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The rise of Chinese influence, sanctions on Iranian oil and India's plan to build a deep water port in Afghanistan were likely some of the major geopolitical concerns addressed during the ministerial meeting on Thursday between India and the United States, experts told CNBC.
The "2+2" ministerial dialogue featuring Defense Secretary James Mattis and Secretary of State Mike Pompeo and their Indian counterparts were held in New Delhi this week to forge political and military ties between both nations.
The series of meetings between Indian and American officials was an important step for the strategic dialogue between the United States and India, said Dhruva Jaishankar, a fellow in foreign policy studies at Delhi-based research center Brookings India.
"The very fact that it is taking place is one of the most significant aspects of all of this," he added.
On Thursday India and the United States signed an accord on secure military communications that both sides hailed as a breakthrough. Pompeo said the agreement was a "major step" forward that officials have previously said would allow the U.S. to transfer high-tech equipment such as armed surveillance drones. New Delhi has been seeking the drones to monitor the Indian Ocean where China, a close ally of Pakistan, has been making repeated forays in recent years.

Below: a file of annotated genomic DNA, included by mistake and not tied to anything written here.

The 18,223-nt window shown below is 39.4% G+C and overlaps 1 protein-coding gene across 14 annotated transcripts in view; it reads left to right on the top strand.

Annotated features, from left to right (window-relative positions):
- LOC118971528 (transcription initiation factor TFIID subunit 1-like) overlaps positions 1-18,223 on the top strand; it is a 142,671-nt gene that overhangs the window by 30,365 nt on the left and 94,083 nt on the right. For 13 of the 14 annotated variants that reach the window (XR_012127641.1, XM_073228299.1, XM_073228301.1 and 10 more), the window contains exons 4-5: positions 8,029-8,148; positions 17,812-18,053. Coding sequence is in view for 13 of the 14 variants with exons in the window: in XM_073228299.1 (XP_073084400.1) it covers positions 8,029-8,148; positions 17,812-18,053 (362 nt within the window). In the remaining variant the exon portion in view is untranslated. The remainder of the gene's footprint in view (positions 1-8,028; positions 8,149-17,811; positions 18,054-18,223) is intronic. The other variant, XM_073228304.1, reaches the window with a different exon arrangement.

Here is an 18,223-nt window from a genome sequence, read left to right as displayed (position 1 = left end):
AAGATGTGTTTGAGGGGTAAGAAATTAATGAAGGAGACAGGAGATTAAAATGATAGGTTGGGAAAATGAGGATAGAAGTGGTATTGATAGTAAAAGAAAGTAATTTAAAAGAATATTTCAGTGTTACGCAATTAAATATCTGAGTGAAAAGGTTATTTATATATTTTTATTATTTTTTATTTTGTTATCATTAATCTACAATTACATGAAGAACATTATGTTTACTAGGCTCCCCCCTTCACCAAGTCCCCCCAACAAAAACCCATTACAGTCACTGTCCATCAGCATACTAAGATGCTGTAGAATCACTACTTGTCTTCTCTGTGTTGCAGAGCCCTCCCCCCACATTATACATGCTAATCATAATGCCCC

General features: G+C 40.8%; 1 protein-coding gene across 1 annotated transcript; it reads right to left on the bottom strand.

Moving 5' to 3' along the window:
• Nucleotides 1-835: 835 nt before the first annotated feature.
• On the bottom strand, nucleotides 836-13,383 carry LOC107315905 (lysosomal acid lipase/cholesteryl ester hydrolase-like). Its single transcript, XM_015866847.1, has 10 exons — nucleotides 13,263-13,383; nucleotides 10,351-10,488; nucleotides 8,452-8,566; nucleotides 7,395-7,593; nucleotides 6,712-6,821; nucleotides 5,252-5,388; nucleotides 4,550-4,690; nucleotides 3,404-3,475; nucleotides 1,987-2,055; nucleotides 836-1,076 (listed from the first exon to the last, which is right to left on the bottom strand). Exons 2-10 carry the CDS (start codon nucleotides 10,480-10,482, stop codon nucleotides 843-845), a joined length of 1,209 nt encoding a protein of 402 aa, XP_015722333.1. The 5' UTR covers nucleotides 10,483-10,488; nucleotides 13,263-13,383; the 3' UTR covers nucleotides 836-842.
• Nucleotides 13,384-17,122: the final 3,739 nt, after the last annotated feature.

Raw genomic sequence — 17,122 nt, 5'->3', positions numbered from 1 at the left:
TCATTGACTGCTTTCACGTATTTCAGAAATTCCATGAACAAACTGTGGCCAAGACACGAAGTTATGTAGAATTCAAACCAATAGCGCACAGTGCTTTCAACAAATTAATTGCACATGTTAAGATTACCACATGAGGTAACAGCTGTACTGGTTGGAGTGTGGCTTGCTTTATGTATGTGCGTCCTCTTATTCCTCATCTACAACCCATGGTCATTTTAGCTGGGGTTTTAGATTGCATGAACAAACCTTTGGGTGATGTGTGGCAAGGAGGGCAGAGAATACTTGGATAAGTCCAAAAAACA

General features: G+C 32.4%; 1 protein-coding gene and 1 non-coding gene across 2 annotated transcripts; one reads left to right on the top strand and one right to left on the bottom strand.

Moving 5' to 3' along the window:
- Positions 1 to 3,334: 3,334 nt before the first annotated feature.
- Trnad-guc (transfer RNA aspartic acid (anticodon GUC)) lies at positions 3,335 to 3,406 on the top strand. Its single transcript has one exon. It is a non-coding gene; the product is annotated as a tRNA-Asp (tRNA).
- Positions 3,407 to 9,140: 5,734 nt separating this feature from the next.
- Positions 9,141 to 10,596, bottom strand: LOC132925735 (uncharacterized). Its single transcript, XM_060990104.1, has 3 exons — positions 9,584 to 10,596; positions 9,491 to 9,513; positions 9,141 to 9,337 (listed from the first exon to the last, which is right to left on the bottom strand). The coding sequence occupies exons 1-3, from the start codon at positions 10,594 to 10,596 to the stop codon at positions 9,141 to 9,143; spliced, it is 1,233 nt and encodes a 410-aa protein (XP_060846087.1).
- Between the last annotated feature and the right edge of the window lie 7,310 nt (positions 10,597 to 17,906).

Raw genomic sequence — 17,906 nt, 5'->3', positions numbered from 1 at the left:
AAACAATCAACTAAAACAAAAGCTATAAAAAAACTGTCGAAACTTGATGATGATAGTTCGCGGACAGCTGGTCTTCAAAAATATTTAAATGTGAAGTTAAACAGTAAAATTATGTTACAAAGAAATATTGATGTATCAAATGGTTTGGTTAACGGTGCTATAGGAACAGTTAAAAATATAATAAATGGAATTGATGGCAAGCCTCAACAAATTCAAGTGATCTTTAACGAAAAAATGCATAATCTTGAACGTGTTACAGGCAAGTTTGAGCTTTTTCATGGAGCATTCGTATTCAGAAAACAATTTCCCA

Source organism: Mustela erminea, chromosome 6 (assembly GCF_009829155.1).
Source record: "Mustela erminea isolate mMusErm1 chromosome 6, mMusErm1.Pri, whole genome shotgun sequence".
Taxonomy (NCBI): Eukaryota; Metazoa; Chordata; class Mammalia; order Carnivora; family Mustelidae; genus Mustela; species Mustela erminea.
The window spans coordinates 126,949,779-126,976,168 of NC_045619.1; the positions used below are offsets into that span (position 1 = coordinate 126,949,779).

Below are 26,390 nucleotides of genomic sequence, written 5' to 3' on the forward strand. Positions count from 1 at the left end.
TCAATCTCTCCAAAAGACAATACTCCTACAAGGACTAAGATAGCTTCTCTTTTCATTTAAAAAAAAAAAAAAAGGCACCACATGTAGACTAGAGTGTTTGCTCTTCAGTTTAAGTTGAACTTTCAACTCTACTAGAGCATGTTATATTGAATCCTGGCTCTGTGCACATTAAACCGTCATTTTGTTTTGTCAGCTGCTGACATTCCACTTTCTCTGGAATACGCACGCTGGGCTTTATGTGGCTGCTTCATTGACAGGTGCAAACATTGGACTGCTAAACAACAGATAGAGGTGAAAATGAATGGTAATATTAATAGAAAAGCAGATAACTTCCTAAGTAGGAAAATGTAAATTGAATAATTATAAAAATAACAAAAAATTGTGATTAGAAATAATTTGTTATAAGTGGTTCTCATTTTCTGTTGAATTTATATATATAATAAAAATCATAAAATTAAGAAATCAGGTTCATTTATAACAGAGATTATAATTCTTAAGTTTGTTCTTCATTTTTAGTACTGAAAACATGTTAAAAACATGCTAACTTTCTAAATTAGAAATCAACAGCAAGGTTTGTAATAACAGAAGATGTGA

While China's increasing influence in the region is not the only concern likely raised at the talks, it does play a significant role in bringing the U.S. and India together on security matters said Jaishankar.
India might push for American political assistance for it to be a viable alternative to host infrastructure projects, as China has in Sri Lanka, Myanmar and East Africa, he explained.
Another issue of strategic importance to the world's two largest democracies is the deep water port that India plans to build in Afghanistan.
"That port is important because it provides India's overland access into Afghanistan and that is important because India is Afghanistan's fifth-largest bilateral donor and a very, very important development economic assistance partner. President Trump asked India to do more in Afghanistan on economic assistance as a part of his South Asia strategy," said Alyssa Ayres, senior fellow for India, Pakistan, and South Asia at the Council on Foreign Relations, a U.S.-based think tank.
"I'm very bullish on U.S.-India ties. This is the one bilateral relationship that has broad bipartisan consensus in the United States as well as in India. I think that the trajectory is positive," she added.
—Reuters contributed to this report.